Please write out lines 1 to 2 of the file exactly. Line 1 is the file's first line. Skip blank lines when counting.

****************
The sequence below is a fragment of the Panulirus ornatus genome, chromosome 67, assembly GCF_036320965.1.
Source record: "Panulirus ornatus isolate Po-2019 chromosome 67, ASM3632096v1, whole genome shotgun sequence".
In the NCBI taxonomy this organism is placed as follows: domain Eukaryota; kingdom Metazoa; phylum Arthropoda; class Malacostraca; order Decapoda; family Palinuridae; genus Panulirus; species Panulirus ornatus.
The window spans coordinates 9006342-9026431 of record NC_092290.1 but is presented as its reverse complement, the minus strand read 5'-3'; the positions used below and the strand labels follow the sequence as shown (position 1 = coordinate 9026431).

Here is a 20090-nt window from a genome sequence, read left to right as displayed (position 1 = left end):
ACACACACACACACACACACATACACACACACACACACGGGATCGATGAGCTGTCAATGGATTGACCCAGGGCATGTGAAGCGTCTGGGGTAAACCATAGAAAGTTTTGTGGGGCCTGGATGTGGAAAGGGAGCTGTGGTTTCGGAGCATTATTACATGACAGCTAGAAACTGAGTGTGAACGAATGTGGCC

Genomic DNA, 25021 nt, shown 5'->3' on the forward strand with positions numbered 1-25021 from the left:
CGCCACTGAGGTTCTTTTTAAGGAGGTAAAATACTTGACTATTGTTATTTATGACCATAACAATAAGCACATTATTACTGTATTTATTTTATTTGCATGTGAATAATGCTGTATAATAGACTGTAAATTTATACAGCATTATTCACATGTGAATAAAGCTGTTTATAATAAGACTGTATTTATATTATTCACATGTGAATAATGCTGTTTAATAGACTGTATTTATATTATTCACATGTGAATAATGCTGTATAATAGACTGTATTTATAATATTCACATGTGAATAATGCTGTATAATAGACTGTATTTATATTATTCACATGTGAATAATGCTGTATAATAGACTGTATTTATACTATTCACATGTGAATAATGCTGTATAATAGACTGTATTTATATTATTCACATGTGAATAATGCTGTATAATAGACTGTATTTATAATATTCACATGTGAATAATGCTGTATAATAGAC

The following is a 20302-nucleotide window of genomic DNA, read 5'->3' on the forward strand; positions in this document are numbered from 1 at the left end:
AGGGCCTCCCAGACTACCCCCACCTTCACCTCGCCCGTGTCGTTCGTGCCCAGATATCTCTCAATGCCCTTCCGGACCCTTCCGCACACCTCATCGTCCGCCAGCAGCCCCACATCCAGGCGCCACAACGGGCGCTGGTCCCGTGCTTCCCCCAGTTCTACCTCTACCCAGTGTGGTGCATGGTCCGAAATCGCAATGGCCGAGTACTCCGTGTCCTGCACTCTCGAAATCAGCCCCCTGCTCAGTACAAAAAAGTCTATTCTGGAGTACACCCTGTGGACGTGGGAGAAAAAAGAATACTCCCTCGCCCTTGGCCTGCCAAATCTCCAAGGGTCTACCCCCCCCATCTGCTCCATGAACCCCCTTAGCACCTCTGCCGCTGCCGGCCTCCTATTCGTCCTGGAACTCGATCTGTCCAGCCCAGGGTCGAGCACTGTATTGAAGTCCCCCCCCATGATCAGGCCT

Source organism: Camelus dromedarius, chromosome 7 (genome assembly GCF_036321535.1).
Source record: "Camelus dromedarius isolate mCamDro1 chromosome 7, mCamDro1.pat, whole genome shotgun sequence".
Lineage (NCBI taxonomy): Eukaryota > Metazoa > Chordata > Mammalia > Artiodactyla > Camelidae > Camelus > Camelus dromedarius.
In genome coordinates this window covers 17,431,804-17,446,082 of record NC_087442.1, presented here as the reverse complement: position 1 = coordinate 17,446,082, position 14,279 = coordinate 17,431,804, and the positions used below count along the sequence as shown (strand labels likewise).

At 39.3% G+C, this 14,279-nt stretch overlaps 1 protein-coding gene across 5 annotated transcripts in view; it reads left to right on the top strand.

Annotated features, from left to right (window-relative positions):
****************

The sequence below is a fragment of the Panulirus ornatus genome, chromosome 67, assembly GCF_036320965.1.
Source record: "Panulirus ornatus isolate Po-2019 chromosome 67, ASM3632096v1, whole genome shotgun sequence".